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Microfiber - Lack or Luster?

Where Microfiber Really Shines and Not so Much

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Microfiber - Lack or Luster?

Microfiber Cloths

Photo © Mifflin
Microfiber is the name given to a dense synthetic blend of polyesters including polyamides and other man-made fibers. In order to be considered microfiber, the minute fibers must meet a certain density standard. Actual blends of materials vary amongst manufacturers and fiber details are not often listed on their products.

There's nothing really natural about these fibers, but they are ultra-fine and very dense in their make-up, which gives them great absorbency properties depending of course, on the particular fiber blend. They are also very soft and durable making them ideal cleaning cloths.

These kinds of fibers have been around for decades, but often sporting different brand names. What is amazing is how the manufacturers have been able to refine microfiber from its stiffer vintage grid-patterned cloths, to a much finer, softer and more usable product.

A fiber blend that started out as cleaning cloths years ago, has now also been incorporated in many household and personal items. You can find microfiber in cleaning cloths, linens, floor mops, polishing rags, clothing and even furniture upholstery - just to name a few.

But, is microfiber really worth the applause marketers seem to give it? I've had a few microfiber cleaning cloths around the house for several years, but every time I tried to use them, the fine, soft fibers would tend to stick to my hands, as if my skin was sandpaper. Not a great feeling - that kind of friction just made them less desirable to handle. However, every now and then, I've steeled myself to get past the handling feel and onto cleaning results and I've come to depend on them.

Where I've found microfiber to really shine, is in its ability to grab and hold regular household dust so it's great for dusting, but it also easily wipes the white dust that tends to attract to electronics in the general area of an active humidifier. That white dust is mineral scale deposits, which varies in quantity depending on the hardness of your water. Note however, that you should only use a clean microfiber cloth on electronics and delicate surfaces. Since this material has such good absorbing qualities, it can hold debris or particles from previous dusting that could scratch sensitive items.

Microfiber also works great for dry dusting pictures and ornaments. So for dusting, I highly recommend microfiber and use it dry. This is one area that can save you money on dusting/polishing sprays, since you don't need them - in fact you shouldn't use them with microfiber.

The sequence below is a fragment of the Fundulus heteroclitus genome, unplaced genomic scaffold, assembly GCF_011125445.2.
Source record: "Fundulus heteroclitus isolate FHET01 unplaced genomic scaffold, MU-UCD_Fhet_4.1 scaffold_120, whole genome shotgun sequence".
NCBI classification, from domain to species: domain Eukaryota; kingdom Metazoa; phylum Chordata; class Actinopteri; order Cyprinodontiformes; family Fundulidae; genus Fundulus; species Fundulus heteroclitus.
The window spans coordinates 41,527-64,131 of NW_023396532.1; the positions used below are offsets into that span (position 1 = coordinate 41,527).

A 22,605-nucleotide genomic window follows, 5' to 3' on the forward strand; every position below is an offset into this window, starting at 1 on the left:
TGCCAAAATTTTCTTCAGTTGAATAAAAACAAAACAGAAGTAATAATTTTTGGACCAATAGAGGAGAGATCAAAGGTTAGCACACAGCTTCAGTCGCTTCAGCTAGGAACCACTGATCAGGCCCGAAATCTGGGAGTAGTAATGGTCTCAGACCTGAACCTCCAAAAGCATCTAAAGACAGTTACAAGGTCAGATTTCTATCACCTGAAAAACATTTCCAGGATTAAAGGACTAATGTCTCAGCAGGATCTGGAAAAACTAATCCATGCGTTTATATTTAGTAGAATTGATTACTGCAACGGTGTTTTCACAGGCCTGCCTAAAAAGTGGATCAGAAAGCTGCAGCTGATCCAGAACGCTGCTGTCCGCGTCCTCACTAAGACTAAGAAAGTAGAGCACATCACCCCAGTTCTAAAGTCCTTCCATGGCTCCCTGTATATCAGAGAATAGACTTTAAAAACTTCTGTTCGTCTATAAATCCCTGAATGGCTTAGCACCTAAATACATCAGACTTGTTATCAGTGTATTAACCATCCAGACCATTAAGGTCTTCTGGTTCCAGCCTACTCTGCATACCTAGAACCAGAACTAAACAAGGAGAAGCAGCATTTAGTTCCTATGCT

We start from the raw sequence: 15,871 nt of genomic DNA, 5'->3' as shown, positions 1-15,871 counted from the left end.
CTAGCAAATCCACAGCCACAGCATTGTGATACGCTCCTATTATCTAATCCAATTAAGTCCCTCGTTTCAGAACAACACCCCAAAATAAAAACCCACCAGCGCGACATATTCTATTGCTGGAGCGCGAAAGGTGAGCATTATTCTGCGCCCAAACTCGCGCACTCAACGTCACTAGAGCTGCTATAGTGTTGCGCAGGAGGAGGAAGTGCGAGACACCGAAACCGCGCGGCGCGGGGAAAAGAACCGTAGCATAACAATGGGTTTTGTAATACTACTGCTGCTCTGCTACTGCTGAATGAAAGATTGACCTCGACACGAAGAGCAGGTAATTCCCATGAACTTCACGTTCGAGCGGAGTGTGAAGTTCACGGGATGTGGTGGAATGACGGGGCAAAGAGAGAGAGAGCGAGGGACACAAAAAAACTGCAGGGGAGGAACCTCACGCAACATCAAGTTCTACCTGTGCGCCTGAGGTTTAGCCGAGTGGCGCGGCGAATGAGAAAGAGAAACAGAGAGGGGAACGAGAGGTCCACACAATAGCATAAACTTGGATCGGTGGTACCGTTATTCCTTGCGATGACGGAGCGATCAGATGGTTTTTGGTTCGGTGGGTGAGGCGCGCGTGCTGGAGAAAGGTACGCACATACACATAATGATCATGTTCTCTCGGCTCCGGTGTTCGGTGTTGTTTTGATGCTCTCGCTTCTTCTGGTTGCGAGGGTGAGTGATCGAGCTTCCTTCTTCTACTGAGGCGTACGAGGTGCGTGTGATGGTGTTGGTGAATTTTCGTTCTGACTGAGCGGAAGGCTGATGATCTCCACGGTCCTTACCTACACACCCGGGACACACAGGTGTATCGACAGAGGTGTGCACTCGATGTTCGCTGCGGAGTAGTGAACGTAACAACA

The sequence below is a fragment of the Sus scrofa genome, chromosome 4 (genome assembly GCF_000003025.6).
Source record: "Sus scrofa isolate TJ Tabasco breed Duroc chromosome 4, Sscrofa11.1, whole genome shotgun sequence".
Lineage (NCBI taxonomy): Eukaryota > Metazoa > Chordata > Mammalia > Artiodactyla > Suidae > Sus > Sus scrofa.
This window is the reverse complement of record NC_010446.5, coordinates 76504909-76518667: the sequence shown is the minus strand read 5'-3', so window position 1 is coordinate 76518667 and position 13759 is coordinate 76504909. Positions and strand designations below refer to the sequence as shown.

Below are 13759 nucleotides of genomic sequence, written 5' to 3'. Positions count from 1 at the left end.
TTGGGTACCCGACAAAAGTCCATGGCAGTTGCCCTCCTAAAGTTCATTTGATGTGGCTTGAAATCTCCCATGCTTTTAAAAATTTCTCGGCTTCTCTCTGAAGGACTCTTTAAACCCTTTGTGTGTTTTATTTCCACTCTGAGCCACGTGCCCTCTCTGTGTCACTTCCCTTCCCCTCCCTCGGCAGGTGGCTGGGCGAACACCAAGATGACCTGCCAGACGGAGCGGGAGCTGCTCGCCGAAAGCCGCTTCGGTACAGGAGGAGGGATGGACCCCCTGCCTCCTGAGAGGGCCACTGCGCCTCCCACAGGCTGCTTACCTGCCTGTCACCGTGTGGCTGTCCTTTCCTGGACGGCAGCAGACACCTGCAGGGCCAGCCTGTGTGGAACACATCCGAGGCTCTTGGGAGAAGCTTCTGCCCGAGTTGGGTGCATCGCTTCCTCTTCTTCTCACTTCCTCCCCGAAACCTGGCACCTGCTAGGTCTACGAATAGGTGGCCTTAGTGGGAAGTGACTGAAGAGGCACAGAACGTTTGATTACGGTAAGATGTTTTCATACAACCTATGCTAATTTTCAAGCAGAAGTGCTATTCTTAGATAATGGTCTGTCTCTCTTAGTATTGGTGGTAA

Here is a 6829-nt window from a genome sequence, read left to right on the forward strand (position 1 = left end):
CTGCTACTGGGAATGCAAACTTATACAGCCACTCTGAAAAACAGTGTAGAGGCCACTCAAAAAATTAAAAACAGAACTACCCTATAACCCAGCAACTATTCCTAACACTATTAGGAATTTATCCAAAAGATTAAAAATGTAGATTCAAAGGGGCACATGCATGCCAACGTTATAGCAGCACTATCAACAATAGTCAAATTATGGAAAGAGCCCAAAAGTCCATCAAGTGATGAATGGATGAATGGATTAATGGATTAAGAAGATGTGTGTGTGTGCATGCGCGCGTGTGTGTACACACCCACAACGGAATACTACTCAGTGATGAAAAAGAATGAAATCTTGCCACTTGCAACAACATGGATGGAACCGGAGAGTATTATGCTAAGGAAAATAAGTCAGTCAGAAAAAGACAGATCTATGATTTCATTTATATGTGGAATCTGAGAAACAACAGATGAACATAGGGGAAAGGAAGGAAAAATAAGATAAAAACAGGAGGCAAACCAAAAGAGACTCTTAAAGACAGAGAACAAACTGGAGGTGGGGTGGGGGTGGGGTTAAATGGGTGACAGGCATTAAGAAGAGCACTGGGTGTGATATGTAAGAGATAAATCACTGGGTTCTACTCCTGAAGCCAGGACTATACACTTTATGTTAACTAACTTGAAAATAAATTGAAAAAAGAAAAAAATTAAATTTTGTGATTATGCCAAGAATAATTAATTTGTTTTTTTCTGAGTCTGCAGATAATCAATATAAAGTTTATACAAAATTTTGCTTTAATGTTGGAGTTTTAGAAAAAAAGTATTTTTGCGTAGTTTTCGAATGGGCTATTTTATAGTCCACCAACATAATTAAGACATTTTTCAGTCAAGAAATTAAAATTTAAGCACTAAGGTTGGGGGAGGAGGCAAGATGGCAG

It also does wonders to simply dry wipe mirrors or bathroom fixtures, as well as the vehicle dashboard. Used wet (without cleaners), it does a nice job for cleaning the bathroom sink, but lacks when it comes to a kitchen sink which tends to have a greasy build-up. This cleaning product is ideal for those with allergies or homemakers who want to avoid using cleaning formulas or furniture sprays.

As for microfiber in floor mop products, when used dry to dust wood or laminate floors, or to 'dust' the ceiling, these products work very well. However, many steam mop pads are microfiber and though manufacturers mean well - the cloths do a great job of absorbing and cleaning, they tend to leave more streaks on the floor, than cotton fiber mop heads would. Though I do use them, cotton pads are really my preference.

When it comes to sporting clothing, microfiber is a good fit because of its abilities to wick moisture, keeping the person dryer. Because of the polyester blends, it would also be warmer with its heat retaining properties. As for furniture upholstery, it can be beneficial because of its ability to repel water or spills, but when it comes to bedding, there's definitely a learning curve. Microfiber tends to stick to you, which I found uncomfortable especially for bed sheets and tend to be annoying for those who move around a lot. So I wouldn't recommend microfiber bed linens.

Since exact materials woven into microfiber vary, washing instructions also can be different, but as a general rule, they can be machine washed in cold to warm water, but do not use any chlorine bleach or fabric softener. Also use a lower dryer heat. Fabric softeners, whether liquid or dryer sheets tends to negate the attracting properties of microfiber, which is what makes them good dusting cloths. It's always advisable to verify washing instructions on the product tag.

Microfiber may not be a one-size-fits-all type of textile, but it does have great practical uses as cleaning or dusting cloths or dry floor mops. It may also be ideal for personal sport clothing. Microfiber upholstery may be subject to preference. Just don't invest a lot money till you know for certain that you like the product for a particular use. Often also referred to as microfibre, these cleaning cloths tend to be priced a little higher that others, but they are worth it and will probably last longer. They also wash up nicely.

Compare Prices of Microfiber Products
Compare Prices of Microfiber Cleaning Products

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